Trim a long enough section of the stem to make hanging a breeze. Bunch them together and tie the stems with string or a rubber band. Then, hang them upside down to keep the stems strong and the flowers upright.
The room you hang in should be dry and dark. This helps preserve color and speed up the drying process. Keep them far away from direct sunlight, which will quickly turn the petals brown.
The time it takes for the blooms to completely dry will depend on the types and the time you cut them. On average, you can take them down and use them after about two to four weeks.
Silica gel delivers even better results than air drying, with less loss of petals or entire blooms. It does require a few more tools to get started, but if you plan on regularly drying or are preserving a special bouquet (like your wedding bouquet), this is the route I would opt for.
Silica gel absorbs moisture from the petals over time, drying them with minimal color and shape change. It’s the same substance from the small packages used to keep items like bags or shoes dry during transportation and storage, just on a larger scale.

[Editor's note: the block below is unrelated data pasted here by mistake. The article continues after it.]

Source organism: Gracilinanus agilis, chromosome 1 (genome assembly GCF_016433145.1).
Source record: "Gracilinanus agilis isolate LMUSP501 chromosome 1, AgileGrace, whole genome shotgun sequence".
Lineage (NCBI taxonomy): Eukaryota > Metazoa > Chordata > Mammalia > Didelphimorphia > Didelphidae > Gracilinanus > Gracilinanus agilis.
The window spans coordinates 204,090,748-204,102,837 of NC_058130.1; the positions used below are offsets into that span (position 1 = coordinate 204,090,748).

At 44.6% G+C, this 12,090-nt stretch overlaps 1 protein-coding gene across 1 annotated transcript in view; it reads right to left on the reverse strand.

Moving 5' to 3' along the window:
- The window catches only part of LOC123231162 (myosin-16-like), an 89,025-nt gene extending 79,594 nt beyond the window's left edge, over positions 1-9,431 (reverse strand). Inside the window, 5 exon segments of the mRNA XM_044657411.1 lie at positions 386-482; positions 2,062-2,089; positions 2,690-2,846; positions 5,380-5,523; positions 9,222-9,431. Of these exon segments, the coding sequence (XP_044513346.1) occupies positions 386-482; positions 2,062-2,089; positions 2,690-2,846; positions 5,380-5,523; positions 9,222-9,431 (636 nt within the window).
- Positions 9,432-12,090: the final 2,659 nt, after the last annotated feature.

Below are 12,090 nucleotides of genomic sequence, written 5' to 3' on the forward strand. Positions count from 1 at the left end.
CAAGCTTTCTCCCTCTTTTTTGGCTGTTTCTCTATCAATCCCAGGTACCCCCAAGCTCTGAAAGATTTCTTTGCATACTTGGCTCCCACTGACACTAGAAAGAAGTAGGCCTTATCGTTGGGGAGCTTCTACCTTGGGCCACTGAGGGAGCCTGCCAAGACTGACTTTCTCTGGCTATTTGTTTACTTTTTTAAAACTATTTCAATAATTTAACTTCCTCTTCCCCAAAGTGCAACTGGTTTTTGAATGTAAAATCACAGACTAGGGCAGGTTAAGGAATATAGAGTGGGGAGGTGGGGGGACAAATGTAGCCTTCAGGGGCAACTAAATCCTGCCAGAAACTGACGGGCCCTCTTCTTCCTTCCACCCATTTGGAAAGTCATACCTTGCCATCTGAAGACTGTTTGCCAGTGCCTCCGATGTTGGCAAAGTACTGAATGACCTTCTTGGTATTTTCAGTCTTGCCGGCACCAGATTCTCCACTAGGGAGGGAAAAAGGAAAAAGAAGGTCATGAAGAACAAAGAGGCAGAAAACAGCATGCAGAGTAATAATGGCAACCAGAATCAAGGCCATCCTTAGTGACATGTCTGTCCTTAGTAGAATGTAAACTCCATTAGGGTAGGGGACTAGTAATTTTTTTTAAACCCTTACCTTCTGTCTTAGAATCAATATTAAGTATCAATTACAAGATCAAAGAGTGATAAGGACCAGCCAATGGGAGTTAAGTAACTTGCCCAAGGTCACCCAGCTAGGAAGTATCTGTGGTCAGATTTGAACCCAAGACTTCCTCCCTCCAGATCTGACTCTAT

As long as you have enough silica gel to cover the flowers you want to dry, you can use this method with any blooms from the garden. It’s ideal for brighter blooms with vibrant colors you want to preserve.
Unfortunately, silica gel can be pricey. It’s one of the most expensive methods on this list (bar the appliances if you don’t have them already). You must also wear a mask when dealing with the gel to prevent inhalation. But it’s worth a try if you’re willing to get past those cons.
With the help of a microwave, you can also turn this into the fastest drying method available, but that step is optional.
How To Dry With Silica Gel
To get started, you’ll need an airtight container, a mask and gloves, a paintbrush, and enough silica gel to cover your chosen blooms. Trim early in the morning to preserve the shape of the flowers, drying off any moisture gently with a paper towel.
Put your mask and gloves on before opening the silica gel packet. Fill the bottom of your container with a layer of silica gel, placing the flowers gently on top. Use a brush to dust more silica gel around the petals and in the center of the flower until it is lightly but completely covered.
Seal the container and leave for a few days to allow the petals to dry out. Thinner blooms will only take two or three days, while dense blooms like zinnias need a little more time to dry out completely. Pull them out when you’re done, and gently dust off any excess gel before displaying.